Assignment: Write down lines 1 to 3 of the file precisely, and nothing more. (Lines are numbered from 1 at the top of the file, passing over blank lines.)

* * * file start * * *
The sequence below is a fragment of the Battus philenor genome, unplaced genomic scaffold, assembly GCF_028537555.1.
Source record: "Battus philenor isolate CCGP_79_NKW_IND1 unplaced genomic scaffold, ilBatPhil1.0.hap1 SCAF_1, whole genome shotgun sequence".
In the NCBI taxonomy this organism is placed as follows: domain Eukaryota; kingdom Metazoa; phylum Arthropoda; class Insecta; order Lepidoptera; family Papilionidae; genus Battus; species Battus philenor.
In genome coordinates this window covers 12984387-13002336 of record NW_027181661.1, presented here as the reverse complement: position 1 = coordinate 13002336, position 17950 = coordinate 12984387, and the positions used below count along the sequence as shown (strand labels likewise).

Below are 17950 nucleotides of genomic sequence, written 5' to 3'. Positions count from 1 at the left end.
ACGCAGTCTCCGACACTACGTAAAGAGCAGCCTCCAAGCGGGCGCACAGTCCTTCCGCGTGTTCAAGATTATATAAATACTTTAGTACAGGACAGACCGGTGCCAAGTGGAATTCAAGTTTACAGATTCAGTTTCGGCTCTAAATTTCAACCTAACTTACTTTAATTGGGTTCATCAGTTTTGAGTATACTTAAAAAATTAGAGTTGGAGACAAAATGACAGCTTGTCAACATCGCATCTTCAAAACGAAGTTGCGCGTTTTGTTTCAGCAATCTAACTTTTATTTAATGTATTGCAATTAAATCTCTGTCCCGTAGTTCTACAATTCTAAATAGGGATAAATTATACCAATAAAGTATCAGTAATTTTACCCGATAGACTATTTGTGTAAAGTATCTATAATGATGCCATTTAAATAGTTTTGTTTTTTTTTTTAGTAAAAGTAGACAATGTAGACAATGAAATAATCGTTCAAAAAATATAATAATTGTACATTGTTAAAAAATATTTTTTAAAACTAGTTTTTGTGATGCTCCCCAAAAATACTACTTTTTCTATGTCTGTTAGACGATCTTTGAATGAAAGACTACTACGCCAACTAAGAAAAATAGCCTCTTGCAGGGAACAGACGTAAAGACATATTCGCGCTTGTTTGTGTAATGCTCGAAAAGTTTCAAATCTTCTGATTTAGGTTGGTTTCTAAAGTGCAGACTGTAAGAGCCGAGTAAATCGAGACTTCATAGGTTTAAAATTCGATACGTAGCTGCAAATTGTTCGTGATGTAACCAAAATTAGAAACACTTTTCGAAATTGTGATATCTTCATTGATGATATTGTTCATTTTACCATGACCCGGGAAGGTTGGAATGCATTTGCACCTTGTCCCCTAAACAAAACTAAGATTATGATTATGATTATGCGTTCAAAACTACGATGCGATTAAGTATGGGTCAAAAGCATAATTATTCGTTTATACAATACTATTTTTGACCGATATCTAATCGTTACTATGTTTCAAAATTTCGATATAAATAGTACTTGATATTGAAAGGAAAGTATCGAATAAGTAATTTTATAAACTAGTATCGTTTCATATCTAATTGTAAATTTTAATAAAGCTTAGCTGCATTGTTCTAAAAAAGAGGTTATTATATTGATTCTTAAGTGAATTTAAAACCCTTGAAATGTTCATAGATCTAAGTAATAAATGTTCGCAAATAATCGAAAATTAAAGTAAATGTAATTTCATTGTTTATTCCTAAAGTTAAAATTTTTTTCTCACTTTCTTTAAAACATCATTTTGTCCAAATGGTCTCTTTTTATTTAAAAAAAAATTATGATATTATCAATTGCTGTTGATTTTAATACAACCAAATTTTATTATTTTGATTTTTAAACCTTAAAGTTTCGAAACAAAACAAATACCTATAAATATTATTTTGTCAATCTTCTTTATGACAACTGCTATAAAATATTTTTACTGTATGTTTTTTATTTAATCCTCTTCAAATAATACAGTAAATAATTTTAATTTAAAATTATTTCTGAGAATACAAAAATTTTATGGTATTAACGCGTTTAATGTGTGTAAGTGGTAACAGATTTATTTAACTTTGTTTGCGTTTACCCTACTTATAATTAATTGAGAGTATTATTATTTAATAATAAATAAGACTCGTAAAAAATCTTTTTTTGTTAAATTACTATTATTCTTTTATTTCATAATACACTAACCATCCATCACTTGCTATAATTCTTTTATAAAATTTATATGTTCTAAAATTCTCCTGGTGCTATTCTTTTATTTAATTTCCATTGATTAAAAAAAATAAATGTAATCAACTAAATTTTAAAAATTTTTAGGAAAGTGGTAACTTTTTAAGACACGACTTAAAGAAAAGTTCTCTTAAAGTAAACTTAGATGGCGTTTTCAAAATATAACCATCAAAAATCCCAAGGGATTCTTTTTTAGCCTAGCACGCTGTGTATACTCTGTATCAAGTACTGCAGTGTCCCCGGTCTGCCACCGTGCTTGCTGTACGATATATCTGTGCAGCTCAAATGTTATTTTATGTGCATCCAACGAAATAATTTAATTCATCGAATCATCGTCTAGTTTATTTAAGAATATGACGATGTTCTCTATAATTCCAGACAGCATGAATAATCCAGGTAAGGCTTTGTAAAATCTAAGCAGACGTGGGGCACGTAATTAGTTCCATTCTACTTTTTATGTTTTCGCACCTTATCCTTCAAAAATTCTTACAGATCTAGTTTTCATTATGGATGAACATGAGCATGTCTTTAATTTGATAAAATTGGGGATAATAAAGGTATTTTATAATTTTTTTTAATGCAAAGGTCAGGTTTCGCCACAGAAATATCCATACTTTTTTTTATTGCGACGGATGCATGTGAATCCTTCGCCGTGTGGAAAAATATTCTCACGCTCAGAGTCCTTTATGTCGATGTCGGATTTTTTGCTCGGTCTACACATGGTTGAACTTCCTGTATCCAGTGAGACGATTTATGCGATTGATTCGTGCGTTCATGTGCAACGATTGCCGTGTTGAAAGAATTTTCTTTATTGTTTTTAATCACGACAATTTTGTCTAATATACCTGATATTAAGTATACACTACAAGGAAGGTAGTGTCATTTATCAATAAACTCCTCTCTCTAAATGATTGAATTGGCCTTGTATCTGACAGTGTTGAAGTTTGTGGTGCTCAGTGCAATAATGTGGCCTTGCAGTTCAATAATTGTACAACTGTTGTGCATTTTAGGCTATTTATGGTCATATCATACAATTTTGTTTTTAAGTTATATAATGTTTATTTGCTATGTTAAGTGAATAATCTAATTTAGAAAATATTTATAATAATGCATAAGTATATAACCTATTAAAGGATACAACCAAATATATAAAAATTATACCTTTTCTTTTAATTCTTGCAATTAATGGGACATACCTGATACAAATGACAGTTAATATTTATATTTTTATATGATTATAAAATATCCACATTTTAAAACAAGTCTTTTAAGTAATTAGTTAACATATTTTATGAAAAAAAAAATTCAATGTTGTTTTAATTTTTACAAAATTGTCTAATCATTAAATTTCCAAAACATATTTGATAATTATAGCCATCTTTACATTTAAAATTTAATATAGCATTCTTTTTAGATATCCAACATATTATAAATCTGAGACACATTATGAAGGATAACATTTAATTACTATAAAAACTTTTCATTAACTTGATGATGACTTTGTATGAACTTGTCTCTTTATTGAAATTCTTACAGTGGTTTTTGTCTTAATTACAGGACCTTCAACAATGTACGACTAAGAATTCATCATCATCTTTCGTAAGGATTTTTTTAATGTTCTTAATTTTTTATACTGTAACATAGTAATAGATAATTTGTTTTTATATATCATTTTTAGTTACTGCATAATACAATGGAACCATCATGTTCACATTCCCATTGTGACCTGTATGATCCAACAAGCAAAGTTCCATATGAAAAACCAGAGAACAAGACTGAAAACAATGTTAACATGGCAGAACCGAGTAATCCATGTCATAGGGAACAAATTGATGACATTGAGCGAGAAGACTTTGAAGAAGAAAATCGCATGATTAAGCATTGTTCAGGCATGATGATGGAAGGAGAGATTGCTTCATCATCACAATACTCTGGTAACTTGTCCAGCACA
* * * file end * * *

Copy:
The sequence below is a fragment of the Battus philenor genome, unplaced genomic scaffold, assembly GCF_028537555.1.
Source record: "Battus philenor isolate CCGP_79_NKW_IND1 unplaced genomic scaffold, ilBatPhil1.0.hap1 SCAF_1, whole genome shotgun sequence".
In the NCBI taxonomy this organism is placed as follows: domain Eukaryota; kingdom Metazoa; phylum Arthropoda; class Insecta; order Lepidoptera; family Papilionidae; genus Battus; species Battus philenor.